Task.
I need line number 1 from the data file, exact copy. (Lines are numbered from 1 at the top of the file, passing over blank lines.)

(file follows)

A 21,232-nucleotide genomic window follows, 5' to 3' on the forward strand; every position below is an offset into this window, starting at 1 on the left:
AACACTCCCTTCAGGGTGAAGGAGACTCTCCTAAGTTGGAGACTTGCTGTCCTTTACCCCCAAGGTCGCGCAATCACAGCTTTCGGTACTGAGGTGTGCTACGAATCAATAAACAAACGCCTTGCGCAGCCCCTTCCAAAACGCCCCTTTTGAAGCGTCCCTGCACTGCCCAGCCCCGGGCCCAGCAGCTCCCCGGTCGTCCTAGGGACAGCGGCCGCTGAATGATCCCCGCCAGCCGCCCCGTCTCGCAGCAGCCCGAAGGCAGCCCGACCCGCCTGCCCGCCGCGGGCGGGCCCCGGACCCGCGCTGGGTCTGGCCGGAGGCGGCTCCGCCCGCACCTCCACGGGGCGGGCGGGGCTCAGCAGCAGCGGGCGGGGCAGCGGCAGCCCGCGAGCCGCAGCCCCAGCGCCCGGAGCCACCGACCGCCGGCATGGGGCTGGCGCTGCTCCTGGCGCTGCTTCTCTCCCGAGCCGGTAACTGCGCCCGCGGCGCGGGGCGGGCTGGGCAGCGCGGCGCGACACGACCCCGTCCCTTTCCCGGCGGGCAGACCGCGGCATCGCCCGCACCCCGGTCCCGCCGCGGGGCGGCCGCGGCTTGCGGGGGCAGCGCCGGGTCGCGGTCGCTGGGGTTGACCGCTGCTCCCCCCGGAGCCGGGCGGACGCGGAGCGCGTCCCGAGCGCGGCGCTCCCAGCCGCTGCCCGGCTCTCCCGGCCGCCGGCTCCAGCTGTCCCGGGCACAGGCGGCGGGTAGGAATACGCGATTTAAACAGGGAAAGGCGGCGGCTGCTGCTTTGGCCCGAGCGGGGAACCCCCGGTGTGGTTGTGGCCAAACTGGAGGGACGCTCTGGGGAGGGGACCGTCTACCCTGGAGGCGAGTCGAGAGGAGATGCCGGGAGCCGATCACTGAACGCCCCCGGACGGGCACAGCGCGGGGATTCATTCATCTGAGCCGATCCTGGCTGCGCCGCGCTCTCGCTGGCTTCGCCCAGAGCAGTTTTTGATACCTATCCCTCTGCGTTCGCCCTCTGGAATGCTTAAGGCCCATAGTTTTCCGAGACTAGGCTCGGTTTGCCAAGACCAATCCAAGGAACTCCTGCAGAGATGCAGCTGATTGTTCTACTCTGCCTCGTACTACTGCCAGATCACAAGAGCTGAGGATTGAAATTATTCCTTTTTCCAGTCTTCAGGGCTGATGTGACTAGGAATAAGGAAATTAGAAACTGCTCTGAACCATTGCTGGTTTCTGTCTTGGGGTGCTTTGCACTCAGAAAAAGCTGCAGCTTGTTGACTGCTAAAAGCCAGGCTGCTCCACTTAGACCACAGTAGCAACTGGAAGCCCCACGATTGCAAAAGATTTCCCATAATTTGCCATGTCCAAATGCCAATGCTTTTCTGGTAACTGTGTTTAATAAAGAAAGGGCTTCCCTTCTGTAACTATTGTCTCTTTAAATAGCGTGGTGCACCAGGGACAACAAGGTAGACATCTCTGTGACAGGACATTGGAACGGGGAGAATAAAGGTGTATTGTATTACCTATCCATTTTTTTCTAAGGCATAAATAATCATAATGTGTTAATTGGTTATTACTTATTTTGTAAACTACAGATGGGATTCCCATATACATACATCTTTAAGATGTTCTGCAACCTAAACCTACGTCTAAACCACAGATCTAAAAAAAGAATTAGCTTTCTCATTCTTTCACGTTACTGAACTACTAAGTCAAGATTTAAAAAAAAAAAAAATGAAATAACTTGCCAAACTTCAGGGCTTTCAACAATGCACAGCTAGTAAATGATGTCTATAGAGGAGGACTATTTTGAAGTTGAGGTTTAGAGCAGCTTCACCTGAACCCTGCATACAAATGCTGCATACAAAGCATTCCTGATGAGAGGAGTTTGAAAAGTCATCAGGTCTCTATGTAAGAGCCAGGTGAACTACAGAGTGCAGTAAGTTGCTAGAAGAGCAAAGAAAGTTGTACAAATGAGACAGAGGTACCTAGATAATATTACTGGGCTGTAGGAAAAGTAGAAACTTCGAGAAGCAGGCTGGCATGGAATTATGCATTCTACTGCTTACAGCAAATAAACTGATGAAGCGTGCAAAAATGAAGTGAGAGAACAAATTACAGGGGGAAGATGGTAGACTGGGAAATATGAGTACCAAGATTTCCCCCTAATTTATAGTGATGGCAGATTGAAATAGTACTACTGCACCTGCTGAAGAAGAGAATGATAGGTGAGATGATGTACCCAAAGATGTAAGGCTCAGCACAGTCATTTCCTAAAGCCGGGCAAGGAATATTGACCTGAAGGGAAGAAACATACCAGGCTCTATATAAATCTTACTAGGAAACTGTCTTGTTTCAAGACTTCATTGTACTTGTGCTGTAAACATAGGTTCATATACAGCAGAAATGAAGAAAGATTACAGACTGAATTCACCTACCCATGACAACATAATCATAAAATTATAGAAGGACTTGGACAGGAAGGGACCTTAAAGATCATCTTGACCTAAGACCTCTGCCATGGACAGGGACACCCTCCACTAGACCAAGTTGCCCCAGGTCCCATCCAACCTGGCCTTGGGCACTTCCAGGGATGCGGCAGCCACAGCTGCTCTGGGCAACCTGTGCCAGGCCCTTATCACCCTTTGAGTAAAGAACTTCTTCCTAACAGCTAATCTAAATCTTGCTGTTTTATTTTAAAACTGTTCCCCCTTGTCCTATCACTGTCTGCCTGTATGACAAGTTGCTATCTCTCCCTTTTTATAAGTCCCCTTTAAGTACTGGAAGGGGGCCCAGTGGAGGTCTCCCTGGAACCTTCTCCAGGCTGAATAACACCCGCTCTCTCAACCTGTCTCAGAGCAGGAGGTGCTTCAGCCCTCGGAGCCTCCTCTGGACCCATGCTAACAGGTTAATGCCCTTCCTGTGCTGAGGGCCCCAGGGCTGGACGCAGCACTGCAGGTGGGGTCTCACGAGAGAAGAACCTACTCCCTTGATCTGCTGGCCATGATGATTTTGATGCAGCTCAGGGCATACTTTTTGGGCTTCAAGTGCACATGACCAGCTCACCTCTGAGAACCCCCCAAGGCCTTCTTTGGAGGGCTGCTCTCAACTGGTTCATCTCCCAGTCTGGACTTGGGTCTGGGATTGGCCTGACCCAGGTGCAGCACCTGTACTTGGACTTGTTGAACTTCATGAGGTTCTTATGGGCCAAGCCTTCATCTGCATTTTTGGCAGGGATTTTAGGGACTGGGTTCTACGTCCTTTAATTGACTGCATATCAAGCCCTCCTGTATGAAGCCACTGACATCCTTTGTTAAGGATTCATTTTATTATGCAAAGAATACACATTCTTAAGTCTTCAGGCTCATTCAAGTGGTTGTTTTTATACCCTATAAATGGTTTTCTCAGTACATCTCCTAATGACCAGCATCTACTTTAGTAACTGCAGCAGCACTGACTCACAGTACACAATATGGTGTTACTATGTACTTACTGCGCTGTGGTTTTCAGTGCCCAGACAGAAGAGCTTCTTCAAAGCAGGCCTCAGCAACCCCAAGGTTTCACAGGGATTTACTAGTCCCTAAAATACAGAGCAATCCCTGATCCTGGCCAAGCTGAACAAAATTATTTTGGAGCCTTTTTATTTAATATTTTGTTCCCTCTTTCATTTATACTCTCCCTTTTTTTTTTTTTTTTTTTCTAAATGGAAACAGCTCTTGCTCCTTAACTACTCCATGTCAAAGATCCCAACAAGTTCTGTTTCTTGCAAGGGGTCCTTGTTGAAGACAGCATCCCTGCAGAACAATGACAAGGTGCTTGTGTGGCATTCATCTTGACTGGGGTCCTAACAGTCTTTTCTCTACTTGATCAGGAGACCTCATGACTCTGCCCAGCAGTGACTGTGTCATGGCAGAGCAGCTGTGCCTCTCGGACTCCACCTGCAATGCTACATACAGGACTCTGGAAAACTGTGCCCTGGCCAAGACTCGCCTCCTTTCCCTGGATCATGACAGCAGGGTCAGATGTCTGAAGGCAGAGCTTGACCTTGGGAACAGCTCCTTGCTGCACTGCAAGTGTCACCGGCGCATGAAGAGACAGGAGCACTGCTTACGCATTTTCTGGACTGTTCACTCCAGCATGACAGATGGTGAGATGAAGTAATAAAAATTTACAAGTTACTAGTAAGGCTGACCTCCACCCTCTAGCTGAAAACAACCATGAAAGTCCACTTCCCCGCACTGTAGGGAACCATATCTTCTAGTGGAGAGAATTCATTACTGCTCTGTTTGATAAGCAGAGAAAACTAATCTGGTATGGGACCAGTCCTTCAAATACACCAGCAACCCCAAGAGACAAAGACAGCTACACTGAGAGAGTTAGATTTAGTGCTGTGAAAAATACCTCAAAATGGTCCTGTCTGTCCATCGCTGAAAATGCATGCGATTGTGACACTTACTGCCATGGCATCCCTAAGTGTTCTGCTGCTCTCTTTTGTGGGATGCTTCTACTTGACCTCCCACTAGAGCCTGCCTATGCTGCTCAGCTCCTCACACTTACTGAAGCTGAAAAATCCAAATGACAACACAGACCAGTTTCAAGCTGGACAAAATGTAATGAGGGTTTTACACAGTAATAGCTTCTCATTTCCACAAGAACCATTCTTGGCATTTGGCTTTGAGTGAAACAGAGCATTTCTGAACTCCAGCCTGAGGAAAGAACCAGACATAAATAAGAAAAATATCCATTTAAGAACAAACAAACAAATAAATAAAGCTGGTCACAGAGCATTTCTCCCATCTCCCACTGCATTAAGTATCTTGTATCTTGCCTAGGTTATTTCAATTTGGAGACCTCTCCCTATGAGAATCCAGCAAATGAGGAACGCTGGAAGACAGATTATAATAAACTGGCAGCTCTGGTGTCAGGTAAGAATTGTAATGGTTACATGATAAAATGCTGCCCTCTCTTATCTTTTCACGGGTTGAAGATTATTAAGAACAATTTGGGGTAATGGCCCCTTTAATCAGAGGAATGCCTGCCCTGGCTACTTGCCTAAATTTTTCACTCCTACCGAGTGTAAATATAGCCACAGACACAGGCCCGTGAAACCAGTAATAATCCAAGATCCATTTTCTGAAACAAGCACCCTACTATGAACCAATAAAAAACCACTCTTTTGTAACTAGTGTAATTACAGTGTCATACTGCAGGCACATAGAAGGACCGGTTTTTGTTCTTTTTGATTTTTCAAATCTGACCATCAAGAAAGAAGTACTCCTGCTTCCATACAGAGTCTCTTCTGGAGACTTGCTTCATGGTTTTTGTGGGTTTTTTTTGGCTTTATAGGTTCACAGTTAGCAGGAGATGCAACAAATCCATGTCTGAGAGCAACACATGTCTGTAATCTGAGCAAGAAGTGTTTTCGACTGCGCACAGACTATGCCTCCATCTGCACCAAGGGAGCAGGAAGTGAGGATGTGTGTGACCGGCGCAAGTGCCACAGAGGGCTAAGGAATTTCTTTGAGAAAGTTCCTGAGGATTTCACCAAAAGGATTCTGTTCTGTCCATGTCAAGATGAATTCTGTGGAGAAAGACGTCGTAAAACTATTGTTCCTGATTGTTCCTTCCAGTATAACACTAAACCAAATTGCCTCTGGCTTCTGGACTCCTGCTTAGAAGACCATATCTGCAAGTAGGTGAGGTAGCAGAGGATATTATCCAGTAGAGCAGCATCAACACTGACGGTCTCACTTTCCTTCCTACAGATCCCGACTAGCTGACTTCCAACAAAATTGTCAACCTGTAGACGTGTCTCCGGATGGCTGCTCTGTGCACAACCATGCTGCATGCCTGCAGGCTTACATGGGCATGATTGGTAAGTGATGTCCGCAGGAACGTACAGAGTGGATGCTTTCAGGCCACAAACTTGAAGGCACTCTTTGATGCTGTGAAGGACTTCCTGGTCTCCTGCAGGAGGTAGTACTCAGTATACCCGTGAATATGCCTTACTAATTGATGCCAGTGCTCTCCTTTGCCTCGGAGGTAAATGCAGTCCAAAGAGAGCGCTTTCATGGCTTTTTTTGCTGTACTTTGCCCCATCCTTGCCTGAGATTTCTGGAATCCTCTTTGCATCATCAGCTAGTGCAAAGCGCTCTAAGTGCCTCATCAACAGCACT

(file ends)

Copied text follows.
A 21,232-nucleotide genomic window follows, 5' to 3' on the forward strand; every position below is an offset into this window, starting at 1 on the left: